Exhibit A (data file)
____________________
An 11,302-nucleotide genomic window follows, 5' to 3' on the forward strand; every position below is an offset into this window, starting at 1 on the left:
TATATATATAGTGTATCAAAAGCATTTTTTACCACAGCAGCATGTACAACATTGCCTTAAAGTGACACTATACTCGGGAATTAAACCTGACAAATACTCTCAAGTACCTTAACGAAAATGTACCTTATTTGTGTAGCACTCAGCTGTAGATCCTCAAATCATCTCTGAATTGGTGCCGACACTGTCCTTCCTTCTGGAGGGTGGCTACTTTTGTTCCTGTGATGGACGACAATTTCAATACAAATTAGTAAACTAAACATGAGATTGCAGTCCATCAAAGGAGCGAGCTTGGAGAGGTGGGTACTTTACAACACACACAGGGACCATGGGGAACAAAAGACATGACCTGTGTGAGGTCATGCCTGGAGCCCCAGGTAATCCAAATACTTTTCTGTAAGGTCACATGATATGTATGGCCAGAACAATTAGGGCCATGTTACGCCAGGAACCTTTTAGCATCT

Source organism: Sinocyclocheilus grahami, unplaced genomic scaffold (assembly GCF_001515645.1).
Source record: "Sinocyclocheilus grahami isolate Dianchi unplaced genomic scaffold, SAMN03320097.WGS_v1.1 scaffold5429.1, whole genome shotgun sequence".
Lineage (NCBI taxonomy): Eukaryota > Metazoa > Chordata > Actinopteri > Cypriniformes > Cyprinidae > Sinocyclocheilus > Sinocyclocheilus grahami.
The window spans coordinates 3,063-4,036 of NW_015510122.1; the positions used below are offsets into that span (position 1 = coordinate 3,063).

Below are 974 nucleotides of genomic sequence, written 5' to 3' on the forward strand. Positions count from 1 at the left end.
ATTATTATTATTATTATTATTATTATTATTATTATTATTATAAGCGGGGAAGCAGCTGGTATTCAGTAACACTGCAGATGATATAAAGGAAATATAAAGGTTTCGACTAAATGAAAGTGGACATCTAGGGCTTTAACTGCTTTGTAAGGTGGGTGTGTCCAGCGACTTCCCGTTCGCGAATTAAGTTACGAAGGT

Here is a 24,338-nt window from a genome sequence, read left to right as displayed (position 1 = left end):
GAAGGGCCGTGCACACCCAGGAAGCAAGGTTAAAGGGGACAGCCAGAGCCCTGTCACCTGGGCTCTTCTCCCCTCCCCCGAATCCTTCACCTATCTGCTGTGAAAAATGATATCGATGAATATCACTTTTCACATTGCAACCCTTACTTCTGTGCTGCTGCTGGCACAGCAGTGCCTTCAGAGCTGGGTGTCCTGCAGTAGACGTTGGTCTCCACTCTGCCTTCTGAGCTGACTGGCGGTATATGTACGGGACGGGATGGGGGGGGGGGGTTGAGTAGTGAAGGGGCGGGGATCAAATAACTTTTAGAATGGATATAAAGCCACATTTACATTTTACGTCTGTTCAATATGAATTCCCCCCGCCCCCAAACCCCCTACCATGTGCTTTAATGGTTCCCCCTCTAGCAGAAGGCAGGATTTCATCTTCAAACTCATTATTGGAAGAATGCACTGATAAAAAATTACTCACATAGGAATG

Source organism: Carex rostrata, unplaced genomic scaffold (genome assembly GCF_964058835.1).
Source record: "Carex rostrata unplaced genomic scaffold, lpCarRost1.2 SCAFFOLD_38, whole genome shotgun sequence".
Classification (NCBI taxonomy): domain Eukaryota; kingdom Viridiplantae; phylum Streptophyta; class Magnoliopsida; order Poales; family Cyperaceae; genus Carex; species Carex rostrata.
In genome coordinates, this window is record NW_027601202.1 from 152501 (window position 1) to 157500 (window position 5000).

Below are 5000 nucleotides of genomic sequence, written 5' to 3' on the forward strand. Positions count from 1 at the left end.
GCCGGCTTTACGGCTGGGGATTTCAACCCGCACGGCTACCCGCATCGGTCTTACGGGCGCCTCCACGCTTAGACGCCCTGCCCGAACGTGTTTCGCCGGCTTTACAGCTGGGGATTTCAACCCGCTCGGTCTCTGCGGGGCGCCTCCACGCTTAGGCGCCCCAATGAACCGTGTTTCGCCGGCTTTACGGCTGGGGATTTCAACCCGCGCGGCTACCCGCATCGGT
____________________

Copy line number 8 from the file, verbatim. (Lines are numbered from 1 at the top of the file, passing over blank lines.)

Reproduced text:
ATTATTATTATTATTATTATTATTATTATTATTATTATTATAAGCGGGGAAGCAGCTGGTATTCAGTAACACTGCAGATGATATAAAGGAAATATAAAGGTTTCGACTAAATGAAAGTGGACATCTAGGGCTTTAACTGCTTTGTAAGGTGGGTGTGTCCAGCGACTTCCCGTTCGCGAATTAAGTTACGAAGGT